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Pippin
Photos and story by Larry Sacks

Pippin, the latest production by Starting Arts’ Dream Team just concluded it’s four-day run. As other Starting Arts productions, the Pippin’s run is very short running from Thursday, Jan. 12 through Sunday, Jan. 15. But the value for what’s offered is extremely high. To patrons not familiar with the work of Starting Arts, they’re usually in for a surprise, especially when they realize the actors that comprise the two casts (Magic and Glory) performing the play are in high school.

Pippin, played by Blake Du Bois (Magic Cast)/Eric Eng (Glory cast), relates the story of a young man who seeks the answer to the eternal question - how to find true happiness and fulfillment in life. As the heir to a throne, his attempts run the gamut from waging war to love to political power. But along the way, he learns that what one imagines about a position or role in life, isn’t always what it truly turns out to be.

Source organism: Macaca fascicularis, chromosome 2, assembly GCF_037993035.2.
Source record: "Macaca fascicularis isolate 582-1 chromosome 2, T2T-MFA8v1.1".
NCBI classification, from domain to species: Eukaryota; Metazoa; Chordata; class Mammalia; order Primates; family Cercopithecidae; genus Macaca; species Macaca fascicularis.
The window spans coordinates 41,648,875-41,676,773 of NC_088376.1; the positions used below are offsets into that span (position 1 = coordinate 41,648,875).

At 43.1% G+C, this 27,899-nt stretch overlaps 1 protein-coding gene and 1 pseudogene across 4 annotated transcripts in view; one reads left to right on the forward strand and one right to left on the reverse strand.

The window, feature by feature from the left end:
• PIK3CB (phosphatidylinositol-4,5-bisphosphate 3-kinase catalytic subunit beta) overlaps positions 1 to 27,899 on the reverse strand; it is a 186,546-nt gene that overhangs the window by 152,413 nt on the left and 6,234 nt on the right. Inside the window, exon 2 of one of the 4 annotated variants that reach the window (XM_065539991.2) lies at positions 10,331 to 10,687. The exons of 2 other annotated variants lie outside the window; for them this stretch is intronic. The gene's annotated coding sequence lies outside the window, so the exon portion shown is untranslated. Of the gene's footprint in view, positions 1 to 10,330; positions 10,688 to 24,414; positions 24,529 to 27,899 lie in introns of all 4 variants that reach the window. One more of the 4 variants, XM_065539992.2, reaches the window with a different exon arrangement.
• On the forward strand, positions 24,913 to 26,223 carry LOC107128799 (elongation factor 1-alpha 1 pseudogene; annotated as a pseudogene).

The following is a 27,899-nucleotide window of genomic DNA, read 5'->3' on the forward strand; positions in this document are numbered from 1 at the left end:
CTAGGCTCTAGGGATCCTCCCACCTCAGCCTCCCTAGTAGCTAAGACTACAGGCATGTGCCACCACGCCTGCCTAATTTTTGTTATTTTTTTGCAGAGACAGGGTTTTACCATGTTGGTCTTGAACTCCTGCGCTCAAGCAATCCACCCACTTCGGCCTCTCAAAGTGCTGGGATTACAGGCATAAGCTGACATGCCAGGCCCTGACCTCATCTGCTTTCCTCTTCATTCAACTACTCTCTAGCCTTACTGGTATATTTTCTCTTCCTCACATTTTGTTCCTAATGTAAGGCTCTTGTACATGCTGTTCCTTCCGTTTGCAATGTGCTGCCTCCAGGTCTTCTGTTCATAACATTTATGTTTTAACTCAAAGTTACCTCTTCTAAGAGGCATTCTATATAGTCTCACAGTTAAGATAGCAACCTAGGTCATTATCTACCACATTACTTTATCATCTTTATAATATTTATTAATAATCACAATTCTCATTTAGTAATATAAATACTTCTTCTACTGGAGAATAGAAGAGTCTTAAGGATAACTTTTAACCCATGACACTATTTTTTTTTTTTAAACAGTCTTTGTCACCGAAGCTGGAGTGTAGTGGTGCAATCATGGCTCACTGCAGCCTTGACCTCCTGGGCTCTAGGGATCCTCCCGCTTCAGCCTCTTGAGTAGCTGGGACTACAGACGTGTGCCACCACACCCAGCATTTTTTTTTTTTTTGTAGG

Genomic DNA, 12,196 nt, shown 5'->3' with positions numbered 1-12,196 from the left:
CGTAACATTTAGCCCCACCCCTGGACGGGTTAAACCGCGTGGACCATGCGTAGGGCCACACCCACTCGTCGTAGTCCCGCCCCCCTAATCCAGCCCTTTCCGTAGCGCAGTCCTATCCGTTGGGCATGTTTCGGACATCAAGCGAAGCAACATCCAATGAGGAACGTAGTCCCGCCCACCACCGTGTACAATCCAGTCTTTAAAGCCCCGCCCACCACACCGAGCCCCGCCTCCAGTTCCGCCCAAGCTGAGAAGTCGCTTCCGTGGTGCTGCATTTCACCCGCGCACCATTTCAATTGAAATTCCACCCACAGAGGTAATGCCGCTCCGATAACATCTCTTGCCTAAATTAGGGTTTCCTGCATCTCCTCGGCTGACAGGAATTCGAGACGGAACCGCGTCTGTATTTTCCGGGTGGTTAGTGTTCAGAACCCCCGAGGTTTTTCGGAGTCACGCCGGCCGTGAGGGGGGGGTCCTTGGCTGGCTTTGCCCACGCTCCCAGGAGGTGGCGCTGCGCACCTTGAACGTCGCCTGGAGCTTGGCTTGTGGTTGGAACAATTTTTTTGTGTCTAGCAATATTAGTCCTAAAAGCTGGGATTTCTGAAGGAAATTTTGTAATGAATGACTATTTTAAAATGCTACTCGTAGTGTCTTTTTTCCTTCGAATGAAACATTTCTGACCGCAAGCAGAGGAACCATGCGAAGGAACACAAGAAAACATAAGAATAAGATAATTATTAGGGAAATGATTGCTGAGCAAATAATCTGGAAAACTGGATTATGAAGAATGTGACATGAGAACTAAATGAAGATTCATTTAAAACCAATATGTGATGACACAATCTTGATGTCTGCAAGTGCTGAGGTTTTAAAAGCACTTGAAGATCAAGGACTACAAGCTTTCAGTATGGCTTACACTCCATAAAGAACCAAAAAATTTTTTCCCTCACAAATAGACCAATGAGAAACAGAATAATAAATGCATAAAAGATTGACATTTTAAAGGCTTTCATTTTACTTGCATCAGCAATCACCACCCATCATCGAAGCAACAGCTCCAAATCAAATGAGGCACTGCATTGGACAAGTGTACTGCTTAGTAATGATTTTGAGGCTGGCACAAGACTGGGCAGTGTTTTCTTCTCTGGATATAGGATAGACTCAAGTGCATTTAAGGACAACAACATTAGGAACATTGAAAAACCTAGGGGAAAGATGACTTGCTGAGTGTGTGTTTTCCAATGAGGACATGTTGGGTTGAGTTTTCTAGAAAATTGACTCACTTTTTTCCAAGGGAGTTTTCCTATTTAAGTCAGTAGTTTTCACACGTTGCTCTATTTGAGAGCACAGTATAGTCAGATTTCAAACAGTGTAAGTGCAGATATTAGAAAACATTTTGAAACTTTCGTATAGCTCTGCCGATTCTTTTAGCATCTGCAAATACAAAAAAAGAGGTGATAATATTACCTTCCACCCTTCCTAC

Pippin’s attempts at political power begin with killing his own father, King Charlemagne the Great. Then, he tries to win people over by never saying “no.” However, life and adversaries force his hand so he goes from being a leader loved by his people to despised. In the end, his wish is for his father to come back and take over the throne, which in the magic of the play, happens. Along the way, Pippin finds out life has more meaning from the little things life that are easily ignored.